In college sports, “redshirt” is a common term that is thrown around.
Being redshirted as an athlete means he or she is withheld from competition but does not lose a year of eligibility.
Freshman Sean Horan is on Butler’s football team and was redshirted this year.
Horan said he wanted to play coming into his first collegiate year, but it just didn’t happen.
“(Coach Jeff Voris) pulled me and the three other redshirted linebackers aside after a practice before the season started and told us that we probably won’t have the opportunity to play this year,” Horan said.
“There weren’t really any other options besides redshirting because I knew I wasn’t prepared to play in a college game just yet.”
Sitting on the sidelines was a new experience for Horan, who was used to starting.
“I was understanding and knew that I was making the team better in practice even though I could not go out on the field on Saturdays,” Horan said.
Junior Sarah Hamm is another Butler athlete who was redshirted this year, but in her case, it was due to injury.
Hamm earned all-conference honors last season for the Butler women’s basketball team but had to sit out this season after she tore her ACL.
Hamm said she thought about trying to battle back from her injury, but she decided redshirting was her best option because of the lengthy recovery time.
Players may receive a “medical redshirt” if they appear in less than 30 percent of their team’s competitions.
Hamm can play next year as a senior and can also compete in a fifth year at Butler if she chooses.
Like Horan, Hamm did not let redshirting prevent her from contributing to the team this year.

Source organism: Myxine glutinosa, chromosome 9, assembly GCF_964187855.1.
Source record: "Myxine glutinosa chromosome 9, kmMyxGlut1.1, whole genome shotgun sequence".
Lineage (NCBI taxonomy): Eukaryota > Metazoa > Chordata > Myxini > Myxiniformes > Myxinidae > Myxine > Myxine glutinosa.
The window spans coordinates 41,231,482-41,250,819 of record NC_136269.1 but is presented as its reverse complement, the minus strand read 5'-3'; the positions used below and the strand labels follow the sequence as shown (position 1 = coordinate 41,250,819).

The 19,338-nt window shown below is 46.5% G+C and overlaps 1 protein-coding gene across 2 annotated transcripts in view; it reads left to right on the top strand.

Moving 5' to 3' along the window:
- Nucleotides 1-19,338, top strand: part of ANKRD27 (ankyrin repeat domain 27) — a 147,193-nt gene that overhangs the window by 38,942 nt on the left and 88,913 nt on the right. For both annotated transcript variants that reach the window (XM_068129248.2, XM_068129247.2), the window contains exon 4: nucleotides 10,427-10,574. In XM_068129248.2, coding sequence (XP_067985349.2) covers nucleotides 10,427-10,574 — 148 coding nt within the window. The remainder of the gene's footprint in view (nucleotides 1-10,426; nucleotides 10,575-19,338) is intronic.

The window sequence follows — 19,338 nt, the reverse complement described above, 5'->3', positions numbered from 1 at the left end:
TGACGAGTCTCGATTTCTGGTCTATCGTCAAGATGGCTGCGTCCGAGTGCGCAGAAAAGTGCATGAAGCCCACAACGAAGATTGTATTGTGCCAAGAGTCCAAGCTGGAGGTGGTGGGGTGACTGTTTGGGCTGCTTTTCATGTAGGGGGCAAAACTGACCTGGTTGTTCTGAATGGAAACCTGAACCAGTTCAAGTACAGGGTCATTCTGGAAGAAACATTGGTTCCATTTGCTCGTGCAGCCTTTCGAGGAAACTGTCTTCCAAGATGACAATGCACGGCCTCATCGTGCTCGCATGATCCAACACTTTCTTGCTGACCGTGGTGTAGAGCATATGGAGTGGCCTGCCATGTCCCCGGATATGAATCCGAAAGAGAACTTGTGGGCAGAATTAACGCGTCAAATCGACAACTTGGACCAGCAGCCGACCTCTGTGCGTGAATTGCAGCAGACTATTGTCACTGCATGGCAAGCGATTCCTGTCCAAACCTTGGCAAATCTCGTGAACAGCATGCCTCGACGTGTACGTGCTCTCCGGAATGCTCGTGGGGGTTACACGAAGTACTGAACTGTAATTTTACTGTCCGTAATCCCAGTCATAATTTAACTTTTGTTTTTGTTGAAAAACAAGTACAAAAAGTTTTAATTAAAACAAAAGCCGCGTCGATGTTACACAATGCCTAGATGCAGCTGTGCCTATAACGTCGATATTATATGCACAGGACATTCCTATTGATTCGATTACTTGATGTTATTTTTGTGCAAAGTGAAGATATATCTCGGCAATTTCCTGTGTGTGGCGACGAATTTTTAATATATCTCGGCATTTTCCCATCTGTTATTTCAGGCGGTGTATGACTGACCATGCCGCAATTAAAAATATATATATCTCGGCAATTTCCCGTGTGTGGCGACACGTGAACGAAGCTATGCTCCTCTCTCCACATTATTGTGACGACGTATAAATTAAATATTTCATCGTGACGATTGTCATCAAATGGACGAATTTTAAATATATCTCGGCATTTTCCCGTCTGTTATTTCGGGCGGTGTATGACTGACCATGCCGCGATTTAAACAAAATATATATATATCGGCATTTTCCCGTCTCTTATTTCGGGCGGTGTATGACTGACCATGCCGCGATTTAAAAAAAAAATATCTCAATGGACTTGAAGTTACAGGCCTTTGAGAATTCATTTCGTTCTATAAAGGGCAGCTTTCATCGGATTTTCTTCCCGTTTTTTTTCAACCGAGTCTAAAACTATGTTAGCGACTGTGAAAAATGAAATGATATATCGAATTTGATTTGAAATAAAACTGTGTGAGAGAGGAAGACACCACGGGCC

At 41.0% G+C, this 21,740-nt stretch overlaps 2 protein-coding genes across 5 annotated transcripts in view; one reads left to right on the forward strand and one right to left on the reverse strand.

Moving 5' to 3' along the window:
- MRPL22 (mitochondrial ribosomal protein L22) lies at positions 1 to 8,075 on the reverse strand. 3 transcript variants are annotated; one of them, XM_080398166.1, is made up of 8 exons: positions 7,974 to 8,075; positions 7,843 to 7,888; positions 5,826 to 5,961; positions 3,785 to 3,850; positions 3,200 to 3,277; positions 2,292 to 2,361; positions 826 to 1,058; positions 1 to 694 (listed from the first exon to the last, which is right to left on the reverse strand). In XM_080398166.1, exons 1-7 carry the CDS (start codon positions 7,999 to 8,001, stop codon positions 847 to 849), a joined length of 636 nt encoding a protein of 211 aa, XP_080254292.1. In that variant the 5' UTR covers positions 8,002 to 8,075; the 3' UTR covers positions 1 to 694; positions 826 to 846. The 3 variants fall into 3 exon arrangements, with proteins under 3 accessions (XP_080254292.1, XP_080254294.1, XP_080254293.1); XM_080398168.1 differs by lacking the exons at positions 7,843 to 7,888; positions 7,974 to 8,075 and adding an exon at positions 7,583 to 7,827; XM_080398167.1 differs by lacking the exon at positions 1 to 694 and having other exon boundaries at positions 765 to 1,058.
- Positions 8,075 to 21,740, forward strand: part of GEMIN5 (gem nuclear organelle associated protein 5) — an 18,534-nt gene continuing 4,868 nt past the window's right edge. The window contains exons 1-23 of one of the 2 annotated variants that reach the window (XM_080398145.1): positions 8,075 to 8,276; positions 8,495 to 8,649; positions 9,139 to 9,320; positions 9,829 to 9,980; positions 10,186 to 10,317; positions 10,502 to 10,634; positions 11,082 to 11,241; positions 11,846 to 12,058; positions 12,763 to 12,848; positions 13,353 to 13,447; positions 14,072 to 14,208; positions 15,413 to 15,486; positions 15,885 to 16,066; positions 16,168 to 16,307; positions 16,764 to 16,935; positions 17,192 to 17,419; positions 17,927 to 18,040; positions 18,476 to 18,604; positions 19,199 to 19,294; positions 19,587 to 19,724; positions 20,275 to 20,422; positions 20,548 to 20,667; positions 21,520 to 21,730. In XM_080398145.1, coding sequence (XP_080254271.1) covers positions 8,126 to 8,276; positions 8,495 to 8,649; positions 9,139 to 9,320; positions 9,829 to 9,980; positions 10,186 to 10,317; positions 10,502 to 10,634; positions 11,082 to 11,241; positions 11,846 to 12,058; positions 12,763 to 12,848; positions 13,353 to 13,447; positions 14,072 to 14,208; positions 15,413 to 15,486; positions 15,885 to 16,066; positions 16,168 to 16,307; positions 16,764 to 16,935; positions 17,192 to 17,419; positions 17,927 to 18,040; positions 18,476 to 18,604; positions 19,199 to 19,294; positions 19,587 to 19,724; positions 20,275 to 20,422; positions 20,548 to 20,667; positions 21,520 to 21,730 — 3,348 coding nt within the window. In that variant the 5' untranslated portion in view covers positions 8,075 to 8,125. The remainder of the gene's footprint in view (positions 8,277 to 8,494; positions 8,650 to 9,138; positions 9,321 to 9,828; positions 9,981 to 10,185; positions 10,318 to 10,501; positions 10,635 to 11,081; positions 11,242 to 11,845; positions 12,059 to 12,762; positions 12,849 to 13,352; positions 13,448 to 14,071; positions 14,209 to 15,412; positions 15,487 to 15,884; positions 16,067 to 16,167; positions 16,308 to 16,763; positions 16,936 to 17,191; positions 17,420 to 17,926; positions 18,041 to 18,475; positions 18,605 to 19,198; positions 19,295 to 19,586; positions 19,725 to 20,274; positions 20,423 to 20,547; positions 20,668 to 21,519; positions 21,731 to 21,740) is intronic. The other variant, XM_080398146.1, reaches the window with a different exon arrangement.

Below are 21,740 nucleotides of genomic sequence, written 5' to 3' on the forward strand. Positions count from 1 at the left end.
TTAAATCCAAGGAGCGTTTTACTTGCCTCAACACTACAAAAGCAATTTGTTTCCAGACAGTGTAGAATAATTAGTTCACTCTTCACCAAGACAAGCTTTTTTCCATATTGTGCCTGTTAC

Hamm was one of the most experienced players on the team and used her knowledge to help others.
“We have such a young team this year that I think having a more seasoned player on the sidelines to help really helped them understand things a little better,” Hamm said. “As a post player, I’m always watching my fellow posts and seeing if there’s anything I can help them with.”
Hamm took a lot away from being sidelined this year.
“I also feel like I’ll be a smarter player because I have been able to sit on the sidelines and watch a lot of basketball, and I think I’ve learned a lot from being an observer,” Hamm said.
Had she recovered from her injury mid-season, she could have given up her redshirt to help the team out this year because receiving a redshirt does not mean a player is ineligible for the entire year.
The best example of this can be found in senior Becca Bornhorst, another women’s basketball player.
Bornhorst, like Hamm, had a medical redshirt but decided to play in the second half of the season.
A redshirt can be lifted from a player if he or she shows significant talent, growth or recovery.
Bornhorst understood due to the delay in her surgery date that even if she waited out this year, she may have missed next year because of the recovery time for her surgery.
Bornhorst had her redshirt lifted because she missed the game of basketball and wanted to help her team.
“I’m not going to be a starter like I was last year, but, you know, I would be a role player if they need me for a few minutes here and there and just be able to play and practice a little bit,” Bornhorst said.
Bornhorst made her first appearance for Butler on Feb. 17 against St. Bonaventure, playing six minutes in the contest.
Regardless of the situation, it is hard for athletes to be taken from the competition and the game they grew up playing.
“I love playing basketball, and that makes it very difficult to sit and watch,” Hamm said. “It’s hard to have something like that taken away from you.”